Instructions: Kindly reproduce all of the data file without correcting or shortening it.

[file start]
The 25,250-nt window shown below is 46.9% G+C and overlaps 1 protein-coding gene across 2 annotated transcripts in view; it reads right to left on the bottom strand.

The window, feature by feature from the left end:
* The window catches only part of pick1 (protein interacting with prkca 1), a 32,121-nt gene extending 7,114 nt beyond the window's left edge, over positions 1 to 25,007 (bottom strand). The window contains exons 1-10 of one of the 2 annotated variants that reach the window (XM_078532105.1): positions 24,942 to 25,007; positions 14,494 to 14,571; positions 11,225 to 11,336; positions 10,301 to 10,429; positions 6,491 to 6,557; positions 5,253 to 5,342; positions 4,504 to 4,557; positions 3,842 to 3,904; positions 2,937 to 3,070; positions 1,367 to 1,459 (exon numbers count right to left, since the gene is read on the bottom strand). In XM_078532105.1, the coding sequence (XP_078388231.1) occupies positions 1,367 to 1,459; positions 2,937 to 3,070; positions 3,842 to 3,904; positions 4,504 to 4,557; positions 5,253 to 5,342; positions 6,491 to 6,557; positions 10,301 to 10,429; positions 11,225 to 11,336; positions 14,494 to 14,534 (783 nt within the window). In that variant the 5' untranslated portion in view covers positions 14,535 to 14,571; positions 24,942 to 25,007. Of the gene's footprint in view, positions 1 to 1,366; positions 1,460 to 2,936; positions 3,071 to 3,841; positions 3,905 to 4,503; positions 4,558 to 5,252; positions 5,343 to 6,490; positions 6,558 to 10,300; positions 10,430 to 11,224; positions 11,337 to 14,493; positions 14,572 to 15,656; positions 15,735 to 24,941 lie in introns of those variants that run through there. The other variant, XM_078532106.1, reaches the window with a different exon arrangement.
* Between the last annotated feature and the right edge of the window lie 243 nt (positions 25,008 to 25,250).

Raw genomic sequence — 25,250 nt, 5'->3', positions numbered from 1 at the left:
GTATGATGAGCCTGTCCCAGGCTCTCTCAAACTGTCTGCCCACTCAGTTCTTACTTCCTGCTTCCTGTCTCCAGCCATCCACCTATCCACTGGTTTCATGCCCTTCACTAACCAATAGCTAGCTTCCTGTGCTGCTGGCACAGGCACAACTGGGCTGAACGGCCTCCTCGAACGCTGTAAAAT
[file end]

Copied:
The 25,250-nt window shown below is 46.9% G+C and overlaps 1 protein-coding gene across 2 annotated transcripts in view; it reads right to left on the bottom strand.

The window, feature by feature from the left end:
* The window catches only part of pick1 (protein interacting with prkca 1), a 32,121-nt gene extending 7,114 nt beyond the window's left edge, over positions 1 to 25,007 (bottom strand). The window contains exons 1-10 of one of the 2 annotated variants that reach the window (XM_078532105.1): positions 24,942 to 25,007; positions 14,494 to 14,571; positions 11,225 to 11,336; positions 10,301 to 10,429; positions 6,491 to 6,557; positions 5,253 to 5,342; positions 4,504 to 4,557; positions 3,842 to 3,904; positions 2,937 to 3,070; positions 1,367 to 1,459 (exon numbers count right to left, since the gene is read on the bottom strand). In XM_078532105.1, the coding sequence (XP_078388231.1) occupies positions 1,367 to 1,459; positions 2,937 to 3,070; positions 3,842 to 3,904; positions 4,504 to 4,557; positions 5,253 to 5,342; positions 6,491 to 6,557; positions 10,301 to 10,429; positions 11,225 to 11,336; positions 14,494 to 14,534 (783 nt within the window). In that variant the 5' untranslated portion in view covers positions 14,535 to 14,571; positions 24,942 to 25,007. Of the gene's footprint in view, positions 1 to 1,366; positions 1,460 to 2,936; positions 3,071 to 3,841; positions 3,905 to 4,503; positions 4,558 to 5,252; positions 5,343 to 6,490; positions 6,558 to 10,300; positions 10,430 to 11,224; positions 11,337 to 14,493; positions 14,572 to 15,656; positions 15,735 to 24,941 lie in introns of those variants that run through there. The other variant, XM_078532106.1, reaches the window with a different exon arrangement.
* Between the last annotated feature and the right edge of the window lie 243 nt (positions 25,008 to 25,250).

Raw genomic sequence — 25,250 nt, 5'->3', positions numbered from 1 at the left:
GTATGATGAGCCTGTCCCAGGCTCTCTCAAACTGTCTGCCCACTCAGTTCTTACTTCCTGCTTCCTGTCTCCAGCCATCCACCTATCCACTGGTTTCATGCCCTTCACTAACCAATAGCTAGCTTCCTGTGCTGCTGGCACAGGCACAACTGGGCTGAACGGCCTCCTCGAACGCTGTAAAAT